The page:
‘Anyone can be a victim of violence’: The alleged murders of Jesse Baird and Luke Davies

‘Anyone can be a victim of violence’: The horrific alleged murders of Jesse Baird and Luke Davies

Luke Davies and Jesse Baird

Last Friday, NSW police officer Beau Lamarre-Condon handed himself in to authorities in relation to the alleged murders of Jesse Baird and Luke Davies.

The couple were last seen on Sunday and their bodies are yet to be found, as authorities continue to investigate their deaths.

The alleged murders of Baird, a TV presenter, and Davies, a Qantas flight attendant, has attracted significant attention in the media. Several issues have been raised on the back of the tragedy, including the media’s reportage of intimate partner violence, as well as police’s relationship with the LGBTQIA+ community – especially with Sydney’s Mardi Gras coming up this weekend.

What’s the story?

Last Sunday, Jesse Baird posted a picture of him and his partner, Luke Davies, on Instagram. Together, they attended Pink’s concert in Sydney.

It was the last picture the television presenter posted on his social media, and the last time he and Davies were seen.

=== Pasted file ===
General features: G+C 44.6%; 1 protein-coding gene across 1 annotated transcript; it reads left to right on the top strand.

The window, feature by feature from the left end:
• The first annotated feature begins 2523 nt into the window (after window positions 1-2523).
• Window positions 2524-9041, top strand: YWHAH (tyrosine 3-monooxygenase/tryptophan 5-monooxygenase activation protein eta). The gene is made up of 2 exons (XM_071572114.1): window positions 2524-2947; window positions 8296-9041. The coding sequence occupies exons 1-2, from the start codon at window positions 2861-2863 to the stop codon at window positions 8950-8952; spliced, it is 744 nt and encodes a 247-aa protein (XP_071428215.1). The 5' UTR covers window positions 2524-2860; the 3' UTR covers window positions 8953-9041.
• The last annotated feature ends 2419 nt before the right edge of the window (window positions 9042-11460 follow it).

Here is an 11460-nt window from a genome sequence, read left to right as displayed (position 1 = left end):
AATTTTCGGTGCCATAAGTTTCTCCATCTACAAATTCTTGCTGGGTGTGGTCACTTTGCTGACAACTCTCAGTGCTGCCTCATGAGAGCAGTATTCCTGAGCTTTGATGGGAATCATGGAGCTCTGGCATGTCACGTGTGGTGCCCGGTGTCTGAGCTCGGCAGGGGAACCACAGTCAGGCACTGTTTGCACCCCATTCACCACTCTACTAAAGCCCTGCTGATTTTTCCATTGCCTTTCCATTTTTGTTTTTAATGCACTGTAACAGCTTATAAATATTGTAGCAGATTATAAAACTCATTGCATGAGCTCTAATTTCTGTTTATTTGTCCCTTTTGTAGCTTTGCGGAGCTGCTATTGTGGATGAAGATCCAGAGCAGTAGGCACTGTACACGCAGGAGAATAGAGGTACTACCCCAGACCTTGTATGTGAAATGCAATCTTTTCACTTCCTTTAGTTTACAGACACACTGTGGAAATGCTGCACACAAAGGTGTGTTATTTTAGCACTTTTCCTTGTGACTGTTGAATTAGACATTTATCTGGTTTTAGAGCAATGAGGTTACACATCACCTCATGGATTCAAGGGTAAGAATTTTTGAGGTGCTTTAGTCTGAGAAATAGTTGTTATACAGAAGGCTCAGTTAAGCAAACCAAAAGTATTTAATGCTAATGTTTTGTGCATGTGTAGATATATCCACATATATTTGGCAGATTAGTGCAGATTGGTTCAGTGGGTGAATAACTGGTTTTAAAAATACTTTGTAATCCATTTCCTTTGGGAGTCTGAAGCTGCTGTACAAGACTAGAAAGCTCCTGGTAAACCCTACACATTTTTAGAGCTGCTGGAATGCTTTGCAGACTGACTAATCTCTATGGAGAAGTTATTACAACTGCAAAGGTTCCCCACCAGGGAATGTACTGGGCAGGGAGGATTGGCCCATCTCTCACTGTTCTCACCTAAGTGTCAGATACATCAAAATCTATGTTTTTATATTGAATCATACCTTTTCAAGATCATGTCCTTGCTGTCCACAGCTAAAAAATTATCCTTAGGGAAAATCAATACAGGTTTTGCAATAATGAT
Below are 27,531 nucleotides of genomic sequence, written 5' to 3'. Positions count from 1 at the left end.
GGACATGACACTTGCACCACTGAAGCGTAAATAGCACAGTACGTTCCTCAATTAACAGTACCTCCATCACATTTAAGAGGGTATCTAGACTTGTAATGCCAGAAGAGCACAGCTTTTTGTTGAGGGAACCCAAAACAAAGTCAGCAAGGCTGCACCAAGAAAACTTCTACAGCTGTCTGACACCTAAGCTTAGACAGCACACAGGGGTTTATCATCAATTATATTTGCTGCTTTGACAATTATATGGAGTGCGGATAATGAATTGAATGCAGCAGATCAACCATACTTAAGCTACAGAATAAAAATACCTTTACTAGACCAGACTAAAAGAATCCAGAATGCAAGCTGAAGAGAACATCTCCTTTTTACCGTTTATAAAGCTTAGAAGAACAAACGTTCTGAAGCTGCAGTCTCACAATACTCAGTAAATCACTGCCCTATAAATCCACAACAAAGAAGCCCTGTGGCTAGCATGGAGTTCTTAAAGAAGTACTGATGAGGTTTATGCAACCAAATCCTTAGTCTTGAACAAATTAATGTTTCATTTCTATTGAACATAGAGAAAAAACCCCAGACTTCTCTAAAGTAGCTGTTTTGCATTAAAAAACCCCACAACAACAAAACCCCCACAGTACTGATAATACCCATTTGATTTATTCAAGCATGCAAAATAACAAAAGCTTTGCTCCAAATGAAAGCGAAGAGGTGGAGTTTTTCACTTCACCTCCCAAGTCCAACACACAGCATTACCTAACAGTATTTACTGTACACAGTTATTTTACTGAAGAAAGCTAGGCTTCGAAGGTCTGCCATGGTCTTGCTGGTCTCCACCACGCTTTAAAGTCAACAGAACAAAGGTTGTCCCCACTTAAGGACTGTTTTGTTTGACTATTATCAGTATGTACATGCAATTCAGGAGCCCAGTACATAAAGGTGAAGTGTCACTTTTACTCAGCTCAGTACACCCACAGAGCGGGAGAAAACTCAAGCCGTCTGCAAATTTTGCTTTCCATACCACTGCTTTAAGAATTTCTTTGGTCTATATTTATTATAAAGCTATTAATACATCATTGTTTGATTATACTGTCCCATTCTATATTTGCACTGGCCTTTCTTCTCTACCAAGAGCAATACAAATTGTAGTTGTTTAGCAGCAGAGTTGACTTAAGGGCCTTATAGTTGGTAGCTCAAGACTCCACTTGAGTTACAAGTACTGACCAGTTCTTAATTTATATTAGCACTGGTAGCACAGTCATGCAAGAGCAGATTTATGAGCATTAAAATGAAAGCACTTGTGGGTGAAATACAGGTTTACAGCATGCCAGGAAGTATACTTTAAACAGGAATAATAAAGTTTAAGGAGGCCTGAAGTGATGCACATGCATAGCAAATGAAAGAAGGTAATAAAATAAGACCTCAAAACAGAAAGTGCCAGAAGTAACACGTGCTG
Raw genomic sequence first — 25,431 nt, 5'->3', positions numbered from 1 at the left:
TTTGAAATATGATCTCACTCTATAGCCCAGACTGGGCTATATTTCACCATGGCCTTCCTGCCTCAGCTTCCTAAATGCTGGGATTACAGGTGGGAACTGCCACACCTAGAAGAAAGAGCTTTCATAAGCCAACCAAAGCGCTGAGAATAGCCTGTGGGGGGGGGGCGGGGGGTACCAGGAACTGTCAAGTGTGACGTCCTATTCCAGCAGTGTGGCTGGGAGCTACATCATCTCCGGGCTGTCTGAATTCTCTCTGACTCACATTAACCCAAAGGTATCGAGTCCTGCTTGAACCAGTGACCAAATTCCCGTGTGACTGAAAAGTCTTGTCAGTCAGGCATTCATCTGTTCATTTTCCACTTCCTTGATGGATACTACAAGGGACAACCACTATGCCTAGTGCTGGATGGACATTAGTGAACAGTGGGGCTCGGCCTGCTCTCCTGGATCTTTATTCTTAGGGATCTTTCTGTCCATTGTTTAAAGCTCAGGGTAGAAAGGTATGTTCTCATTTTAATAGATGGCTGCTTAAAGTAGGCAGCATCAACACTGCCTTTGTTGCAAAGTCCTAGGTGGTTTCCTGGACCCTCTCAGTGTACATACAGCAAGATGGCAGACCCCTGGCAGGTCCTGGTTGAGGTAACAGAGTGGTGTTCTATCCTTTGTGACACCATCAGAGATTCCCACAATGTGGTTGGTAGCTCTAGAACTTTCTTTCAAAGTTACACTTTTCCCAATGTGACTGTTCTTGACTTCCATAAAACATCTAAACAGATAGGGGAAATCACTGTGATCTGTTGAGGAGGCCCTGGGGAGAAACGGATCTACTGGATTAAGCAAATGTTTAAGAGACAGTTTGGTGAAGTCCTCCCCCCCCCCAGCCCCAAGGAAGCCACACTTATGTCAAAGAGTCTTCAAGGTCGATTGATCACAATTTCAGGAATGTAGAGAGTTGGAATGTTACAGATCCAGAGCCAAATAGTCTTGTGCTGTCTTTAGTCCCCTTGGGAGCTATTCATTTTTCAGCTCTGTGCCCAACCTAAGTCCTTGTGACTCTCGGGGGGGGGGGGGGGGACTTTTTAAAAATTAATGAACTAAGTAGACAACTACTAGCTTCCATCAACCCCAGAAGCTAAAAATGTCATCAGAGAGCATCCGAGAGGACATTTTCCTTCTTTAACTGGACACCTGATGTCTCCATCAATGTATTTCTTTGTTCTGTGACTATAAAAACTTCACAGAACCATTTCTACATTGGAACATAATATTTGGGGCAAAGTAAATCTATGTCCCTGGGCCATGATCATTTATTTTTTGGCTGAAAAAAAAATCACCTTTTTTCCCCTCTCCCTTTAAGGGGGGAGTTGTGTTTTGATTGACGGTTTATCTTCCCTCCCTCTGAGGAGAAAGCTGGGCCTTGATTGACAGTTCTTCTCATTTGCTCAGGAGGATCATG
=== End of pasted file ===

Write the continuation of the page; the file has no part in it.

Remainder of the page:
According to reports, neighbours of Baird’s residence in Paddington, Sydney, heard a verbal argument and some yelling on Monday. But the couple were not seen.

On Wednesday, police were called to a location in Cronulla, where suspicious items were discovered, including bloodied clothes. The items were found to be the clothes of Baird and Davies, as well as possessions belonging to Baird.

When police went to the Paddington property, they reportedly found a significant amount of blood, suggesting a serious and potentially fatal injury.

Baird and Davies were not at the Paddington property, nor at Davies’ residence in Waterloo.

Police allege a projectile and casing found at the crime scene in Paddington is linked to a police handgun, resulting in an allegation that a police firearm was used at the property.

On Thursday night, police began investigating former connections with the couple, turning their investigations to Constable Beau Lamarre-Condon, who has previously dated Baird.

According to reports, a property in Balmain connected to Lamarre-Condon was searched and several items were seized by police.

The following morning, Constable Lamarre-Condon handed himself in to authorities in Bondi’s police station. By 2:45pm, police charged the officer with two counts of murder.